We’ve scoured the Internet for the latest fitness and health trends from eating to exercising all the way to mental health. Below is our top choice from each category, and we’re sure you’ll reap benefits from giving just one of them a try.
Eating: Low FODMAP eating
The Low FODMAP approach to eating has been used by those with irritable bowel syndrome (IBS) as a way to reduce their symptoms but there are benefits for everyone.
FODMAP is an acronym for fermentable oligosaccharides, disaccharides, monosaccharides, and polyols- the fancy words for carbs. Eating Low FODMAP means cutting out certain carbs for a period of time to reduce inflammation, bloating, and to lose weight.
Low FODMAP is similar to the trendy ketogenic diet (keto), which reduces carb intake to less than 20 grams per day. Eating low carb deprives your body of glucose, causing it to burn dietary fat instead. Basically, the premise is to eat fat to lose fat.
The keto diet was developed in the 1920s. It works for many as it addresses multiple underlying causes of weight gain including hormonal imbalances such as insulin resistance and binging on empty calories as a result of feeling hungry (the result of many fad diets).
Low FODMAP and keto are catching on as an effective way to lose weight and relieve symptoms of illness and disease such as IBS.
Exercising: Cross training
The newest fitness trend, cross training works the entire body by varying the type of workout you do each day. This method helps you achieve a higher level of fitness as you’re working your body in a variety of ways.
Instead of focusing on a specific goal such as running faster or increasing your bench press weight, cross training works on these goals simultaneously. The focus is whole body fitness, not just in specific areas.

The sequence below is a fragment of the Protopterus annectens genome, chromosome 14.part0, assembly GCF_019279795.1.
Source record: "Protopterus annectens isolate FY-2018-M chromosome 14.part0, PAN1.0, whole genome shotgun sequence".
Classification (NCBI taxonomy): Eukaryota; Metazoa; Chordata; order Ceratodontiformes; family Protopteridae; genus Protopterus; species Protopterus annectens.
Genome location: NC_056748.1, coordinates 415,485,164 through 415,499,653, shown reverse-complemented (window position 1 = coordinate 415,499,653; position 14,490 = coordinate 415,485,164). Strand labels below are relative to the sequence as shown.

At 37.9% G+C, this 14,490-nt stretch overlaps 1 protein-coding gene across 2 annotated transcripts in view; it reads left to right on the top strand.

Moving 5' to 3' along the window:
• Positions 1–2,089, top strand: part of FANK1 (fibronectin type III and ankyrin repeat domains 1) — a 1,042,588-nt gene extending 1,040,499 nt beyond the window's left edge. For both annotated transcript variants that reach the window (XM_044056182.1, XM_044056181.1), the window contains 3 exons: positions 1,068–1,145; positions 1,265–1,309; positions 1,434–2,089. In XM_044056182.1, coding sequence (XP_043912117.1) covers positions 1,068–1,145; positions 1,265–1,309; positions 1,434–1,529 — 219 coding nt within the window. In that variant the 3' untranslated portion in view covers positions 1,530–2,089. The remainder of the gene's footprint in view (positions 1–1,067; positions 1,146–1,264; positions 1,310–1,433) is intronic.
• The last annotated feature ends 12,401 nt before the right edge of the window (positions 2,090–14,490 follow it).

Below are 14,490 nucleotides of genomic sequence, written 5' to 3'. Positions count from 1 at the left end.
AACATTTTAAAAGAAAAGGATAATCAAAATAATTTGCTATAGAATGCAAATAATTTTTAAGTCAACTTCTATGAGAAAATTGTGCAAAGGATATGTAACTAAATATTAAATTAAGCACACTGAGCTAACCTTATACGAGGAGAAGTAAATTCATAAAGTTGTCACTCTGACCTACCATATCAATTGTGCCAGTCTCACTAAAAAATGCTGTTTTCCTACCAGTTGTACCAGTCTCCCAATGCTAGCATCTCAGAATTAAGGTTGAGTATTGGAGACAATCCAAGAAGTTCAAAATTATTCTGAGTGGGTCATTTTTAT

You’re also more likely to stick with cross training due to the variety. One day you may swim a few laps while the next you spend lifting weights or doing yoga. And you don’t have to spend money to cross train; it’s easy to do at home and ideal for anyone.
Mental: Cutting back on technology
Technology and social media have become integral parts of our daily lives, but more and more people are cutting back, going on “digital detoxes” or quitting technology all together.
Technology is hacking our brains, hijacking them to continually look for updates and notifications. Living behind our screens alters our interpersonal skills, weakening our relationships with one another and ruining our ability to focus. The media has even claimed technology is the new tobacco.
While going on a complete technology fast may be too extreme (think the diet equivalent of giving up chocolate), even small chunks of time unplugged can have a positive impact on your mental health.
Instead of quitting technology full turkey, start small. If you’re going to dinner with friends, keep your phone in your pocket. Turn off all technology at least half an hour before going to sleep, and spend that time talking with those around you or reading a book. Small shifts make a difference.
No matter what’s in style, taking care of your body is always on trend.
Meg is a dreamer, entrepreneur, and homesteader based in the White Mountains of New Hampshire. She loves her cats, feasting, and road trips in her green VW Bug.